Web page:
Last month we posted a story explaining how to share files between Macs and Windows based PCs. Since that time, we’ve received a lot of mail from users who would like to know how to either disable their computer’s firewall, or add a rule to it so they can allow specific types of traffic. Since different people have different needs when it comes to allowing traffic through the firewall, we’ll take a look at the rules necessary to allow file sharing between Macs and PCs.
The Importance of a Firewall
Before we begin, its important to understand how important a firewall is to a computers wellbeing. If a computer is connected directly to a broadband internet connection (or any “always on” internet connection for that matter), it is inherently exposed to the world. In most situations is preferable to have a router between a computer and its internet connection. In most cases the router is running a NAT (network address translation) service that helps filter out unwanted incoming traffic. Many people consider the routers NAT service to be a very effective firewall. It does a good job of keeping the evildoers on the internet from accessing files without permission. Unfortunately a NAT firewall doesn’t protect a computer from security concerns on the local network. That’s where OS level software firewalls come it.
Many Mac users don’t even bother to activate the computer’s built-in firewall. Since the Mac has a much lower attack surface on the internet, this rarely causes an issue. That being said, there will come a day when Macs will be under attack in much the same way that we see Windows based PCs. Thankfully, Apple has already added a software firewall to the Mac OS. And whether needed today, or even active right now, it is good to know this form of powerful protection is there when we need it.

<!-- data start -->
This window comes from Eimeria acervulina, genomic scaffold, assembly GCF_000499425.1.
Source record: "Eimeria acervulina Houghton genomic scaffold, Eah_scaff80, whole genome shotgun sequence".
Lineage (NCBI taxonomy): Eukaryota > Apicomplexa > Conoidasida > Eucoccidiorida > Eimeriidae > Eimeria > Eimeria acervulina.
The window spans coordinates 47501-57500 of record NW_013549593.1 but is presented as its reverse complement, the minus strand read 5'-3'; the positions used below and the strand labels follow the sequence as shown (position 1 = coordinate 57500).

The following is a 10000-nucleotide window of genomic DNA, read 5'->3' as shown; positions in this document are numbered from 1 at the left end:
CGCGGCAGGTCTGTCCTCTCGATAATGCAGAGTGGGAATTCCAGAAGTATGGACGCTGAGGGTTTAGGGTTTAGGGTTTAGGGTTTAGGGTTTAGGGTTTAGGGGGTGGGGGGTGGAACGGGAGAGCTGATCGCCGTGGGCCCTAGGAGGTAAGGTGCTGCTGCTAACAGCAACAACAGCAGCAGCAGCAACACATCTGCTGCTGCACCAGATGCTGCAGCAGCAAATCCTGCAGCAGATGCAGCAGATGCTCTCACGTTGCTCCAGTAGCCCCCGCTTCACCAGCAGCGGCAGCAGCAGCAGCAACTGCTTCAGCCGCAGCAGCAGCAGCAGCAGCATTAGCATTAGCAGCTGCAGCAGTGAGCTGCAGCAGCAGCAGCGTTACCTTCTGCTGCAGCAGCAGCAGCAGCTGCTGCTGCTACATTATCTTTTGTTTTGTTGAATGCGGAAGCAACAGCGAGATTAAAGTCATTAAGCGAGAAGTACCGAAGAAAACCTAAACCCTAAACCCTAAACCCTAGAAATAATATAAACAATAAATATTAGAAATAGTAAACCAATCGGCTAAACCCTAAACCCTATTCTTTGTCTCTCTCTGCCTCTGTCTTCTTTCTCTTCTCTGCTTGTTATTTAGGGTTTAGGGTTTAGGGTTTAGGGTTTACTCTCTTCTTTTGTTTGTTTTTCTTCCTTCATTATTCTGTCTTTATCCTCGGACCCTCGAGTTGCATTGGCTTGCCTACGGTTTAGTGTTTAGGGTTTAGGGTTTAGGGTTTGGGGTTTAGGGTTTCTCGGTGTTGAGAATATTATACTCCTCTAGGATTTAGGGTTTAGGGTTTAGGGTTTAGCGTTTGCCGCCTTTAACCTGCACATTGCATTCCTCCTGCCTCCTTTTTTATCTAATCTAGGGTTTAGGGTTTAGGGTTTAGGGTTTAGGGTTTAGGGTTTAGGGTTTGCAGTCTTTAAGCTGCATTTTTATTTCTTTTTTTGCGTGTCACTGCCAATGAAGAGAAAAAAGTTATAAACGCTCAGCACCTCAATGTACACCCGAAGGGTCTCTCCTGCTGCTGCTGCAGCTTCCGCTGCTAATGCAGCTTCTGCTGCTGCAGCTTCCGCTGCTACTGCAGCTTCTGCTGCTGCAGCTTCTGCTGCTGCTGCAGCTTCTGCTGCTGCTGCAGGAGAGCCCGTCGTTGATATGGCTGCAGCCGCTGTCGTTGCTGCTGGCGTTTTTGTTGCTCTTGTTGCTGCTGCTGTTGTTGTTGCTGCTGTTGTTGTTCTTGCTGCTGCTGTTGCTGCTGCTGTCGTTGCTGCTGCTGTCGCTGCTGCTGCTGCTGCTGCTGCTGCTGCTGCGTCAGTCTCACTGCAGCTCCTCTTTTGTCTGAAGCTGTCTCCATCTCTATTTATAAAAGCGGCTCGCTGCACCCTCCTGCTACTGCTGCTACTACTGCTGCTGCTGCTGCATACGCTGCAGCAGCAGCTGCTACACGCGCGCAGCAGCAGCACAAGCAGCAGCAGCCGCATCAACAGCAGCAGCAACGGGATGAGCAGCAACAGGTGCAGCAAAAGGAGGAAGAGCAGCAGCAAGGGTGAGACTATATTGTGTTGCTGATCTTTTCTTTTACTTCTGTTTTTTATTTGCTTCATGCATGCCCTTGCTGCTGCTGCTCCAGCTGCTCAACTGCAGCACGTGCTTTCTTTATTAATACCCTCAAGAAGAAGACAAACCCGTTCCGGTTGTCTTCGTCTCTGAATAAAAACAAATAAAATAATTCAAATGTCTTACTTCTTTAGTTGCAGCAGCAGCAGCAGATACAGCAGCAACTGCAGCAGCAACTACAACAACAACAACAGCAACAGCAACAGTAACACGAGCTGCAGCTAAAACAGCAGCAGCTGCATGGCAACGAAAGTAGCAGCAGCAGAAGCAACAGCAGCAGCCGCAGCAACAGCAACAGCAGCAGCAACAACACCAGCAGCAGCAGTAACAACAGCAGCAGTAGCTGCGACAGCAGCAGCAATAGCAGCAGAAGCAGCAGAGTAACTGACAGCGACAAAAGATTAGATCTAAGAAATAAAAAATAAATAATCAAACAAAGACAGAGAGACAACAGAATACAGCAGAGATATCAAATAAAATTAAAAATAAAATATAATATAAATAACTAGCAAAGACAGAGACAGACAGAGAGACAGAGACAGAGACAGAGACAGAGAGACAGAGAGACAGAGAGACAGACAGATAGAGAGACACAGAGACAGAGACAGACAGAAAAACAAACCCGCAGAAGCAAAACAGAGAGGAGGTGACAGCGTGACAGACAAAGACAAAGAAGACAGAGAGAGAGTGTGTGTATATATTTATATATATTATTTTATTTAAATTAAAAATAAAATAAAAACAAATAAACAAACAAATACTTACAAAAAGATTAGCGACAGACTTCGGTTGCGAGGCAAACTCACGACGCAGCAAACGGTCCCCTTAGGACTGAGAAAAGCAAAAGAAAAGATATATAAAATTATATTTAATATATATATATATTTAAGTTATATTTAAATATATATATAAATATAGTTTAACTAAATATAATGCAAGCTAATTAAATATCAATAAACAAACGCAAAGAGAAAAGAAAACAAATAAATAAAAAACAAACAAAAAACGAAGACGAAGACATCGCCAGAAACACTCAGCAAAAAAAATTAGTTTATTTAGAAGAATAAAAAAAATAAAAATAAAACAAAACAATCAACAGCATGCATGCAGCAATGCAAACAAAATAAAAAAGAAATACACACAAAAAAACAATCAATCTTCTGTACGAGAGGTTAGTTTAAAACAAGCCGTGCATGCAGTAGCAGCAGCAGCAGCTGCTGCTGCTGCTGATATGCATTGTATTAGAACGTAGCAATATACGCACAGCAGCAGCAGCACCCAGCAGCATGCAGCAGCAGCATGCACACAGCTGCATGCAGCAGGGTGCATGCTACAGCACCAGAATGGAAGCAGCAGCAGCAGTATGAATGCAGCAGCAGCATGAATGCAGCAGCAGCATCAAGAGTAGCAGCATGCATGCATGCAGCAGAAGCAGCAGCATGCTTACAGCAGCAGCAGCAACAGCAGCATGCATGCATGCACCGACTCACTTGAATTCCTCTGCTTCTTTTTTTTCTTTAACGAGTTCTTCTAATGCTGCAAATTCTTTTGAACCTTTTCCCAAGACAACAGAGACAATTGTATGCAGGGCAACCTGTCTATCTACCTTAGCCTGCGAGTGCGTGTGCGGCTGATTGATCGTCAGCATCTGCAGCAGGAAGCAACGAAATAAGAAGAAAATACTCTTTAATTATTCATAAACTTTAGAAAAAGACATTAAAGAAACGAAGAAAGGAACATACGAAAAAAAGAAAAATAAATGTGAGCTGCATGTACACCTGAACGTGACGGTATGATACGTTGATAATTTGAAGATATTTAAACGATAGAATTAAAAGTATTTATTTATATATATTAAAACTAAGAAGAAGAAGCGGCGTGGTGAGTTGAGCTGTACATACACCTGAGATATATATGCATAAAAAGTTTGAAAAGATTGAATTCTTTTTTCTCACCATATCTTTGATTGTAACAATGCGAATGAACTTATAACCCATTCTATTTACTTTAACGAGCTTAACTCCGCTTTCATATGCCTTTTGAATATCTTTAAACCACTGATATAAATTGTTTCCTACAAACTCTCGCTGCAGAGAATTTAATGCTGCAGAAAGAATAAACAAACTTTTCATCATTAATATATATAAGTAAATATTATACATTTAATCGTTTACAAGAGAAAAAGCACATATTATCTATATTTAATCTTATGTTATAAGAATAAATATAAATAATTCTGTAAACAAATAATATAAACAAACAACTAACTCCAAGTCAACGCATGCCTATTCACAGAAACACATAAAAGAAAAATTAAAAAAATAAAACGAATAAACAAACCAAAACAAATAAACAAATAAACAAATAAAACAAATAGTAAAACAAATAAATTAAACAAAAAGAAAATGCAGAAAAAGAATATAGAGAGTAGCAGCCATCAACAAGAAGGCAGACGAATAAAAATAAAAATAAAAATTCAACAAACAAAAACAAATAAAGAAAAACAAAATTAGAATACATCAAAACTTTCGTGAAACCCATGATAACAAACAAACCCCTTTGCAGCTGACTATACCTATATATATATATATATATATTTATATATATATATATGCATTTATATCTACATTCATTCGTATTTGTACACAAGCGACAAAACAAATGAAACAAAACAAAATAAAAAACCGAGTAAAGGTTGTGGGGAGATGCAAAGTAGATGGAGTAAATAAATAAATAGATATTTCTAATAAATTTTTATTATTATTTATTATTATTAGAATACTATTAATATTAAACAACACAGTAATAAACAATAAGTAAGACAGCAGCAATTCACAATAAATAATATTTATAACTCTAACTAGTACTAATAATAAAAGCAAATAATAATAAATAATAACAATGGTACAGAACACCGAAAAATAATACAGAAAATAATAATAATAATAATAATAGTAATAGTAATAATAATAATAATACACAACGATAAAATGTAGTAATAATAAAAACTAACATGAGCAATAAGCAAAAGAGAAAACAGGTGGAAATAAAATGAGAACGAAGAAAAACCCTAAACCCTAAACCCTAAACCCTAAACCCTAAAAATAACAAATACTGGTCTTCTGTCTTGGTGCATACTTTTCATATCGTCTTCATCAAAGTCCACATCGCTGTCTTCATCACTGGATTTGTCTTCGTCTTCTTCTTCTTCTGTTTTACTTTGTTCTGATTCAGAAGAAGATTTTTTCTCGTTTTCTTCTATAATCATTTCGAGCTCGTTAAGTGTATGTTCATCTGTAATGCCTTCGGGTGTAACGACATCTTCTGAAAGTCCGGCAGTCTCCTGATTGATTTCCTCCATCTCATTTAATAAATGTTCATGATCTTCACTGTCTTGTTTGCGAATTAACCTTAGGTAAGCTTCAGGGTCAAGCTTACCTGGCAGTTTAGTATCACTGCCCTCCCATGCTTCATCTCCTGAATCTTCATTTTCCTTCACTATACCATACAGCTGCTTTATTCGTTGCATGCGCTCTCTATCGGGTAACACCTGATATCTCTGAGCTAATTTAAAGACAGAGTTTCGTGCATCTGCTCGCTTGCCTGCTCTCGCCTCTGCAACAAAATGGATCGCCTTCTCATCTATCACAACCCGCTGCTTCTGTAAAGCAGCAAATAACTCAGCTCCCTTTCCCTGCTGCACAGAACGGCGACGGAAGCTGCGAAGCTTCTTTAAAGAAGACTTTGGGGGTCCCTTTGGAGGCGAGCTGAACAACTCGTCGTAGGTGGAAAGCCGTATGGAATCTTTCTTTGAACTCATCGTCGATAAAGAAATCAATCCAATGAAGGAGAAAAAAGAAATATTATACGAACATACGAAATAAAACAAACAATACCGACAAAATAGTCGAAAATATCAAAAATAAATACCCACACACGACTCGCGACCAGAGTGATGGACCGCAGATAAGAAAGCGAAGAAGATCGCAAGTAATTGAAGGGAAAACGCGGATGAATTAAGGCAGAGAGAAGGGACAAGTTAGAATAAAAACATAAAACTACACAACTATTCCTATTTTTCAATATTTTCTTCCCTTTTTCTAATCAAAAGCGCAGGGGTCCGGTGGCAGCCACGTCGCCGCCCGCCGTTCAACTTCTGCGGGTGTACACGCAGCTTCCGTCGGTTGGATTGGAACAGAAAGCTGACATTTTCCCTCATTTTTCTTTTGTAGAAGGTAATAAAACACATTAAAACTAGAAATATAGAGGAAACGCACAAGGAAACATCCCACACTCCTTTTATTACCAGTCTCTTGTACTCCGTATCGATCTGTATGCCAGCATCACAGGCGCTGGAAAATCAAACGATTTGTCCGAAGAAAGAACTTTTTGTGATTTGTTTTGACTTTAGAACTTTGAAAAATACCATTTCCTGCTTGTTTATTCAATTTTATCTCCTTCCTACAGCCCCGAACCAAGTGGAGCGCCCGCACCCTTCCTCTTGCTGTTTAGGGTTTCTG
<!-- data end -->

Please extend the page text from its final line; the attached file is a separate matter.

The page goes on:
All current versions of Microsoft Windows also come with an OS based software firewall. In stark contrast to the Mac firewall, Microsoft added theirs because their was a glairing need. Windows XP Service Pack 2 was the first release of Windows to install with the firewall enabled by default… a decision from Microsoft that was overdue even at the time. A Windows based PC connected directly to the internet without a router or software firewall is currently compromised within minutes. A sad fact that has been proven time and time again. I make the point simply because anyone thinking of deactivating their Windows firewall needs to think long and hard about the consequences. Happily, this is not the case if the Windows system is located behind a NAT router, as many home users are these days. But users that have plugged their computer directly into their broadband modem without benefit of the router, be warned. Deactivating your software firewall will leave the system wide open to infiltration.
All of this boils down to one basic fact, regardless of computer platform. When there is a choice to be made, it is always better to add a rule to a firewall rather then disabling it entirely. Adding the necessary rule or rules might be a little more difficult and slightly more time consuming, but it is far and away the safer alternative.
The Mac OS Firewall
As I stated earlier, Apple includes a powerful software firewall in all current version of Mac OS X. Accessing it is easy. Simply select System Preferences from the Apple menu, then click on Sharing. Next select the Firewall tab. Staring and stopping the firewall is as simple as a single mouse click here.
Adding a new rule to the firewall is almost as easy. The Mac comes with a series of predefined rules to make things easier. In our example, we want to allow both Windows users and other Mac user to connect to a file share on the host Macintosh. We’ll assume the Mac has both Personal File Sharing and Windows Sharing enabled. If not, just switch over to the Services tab and activate them now.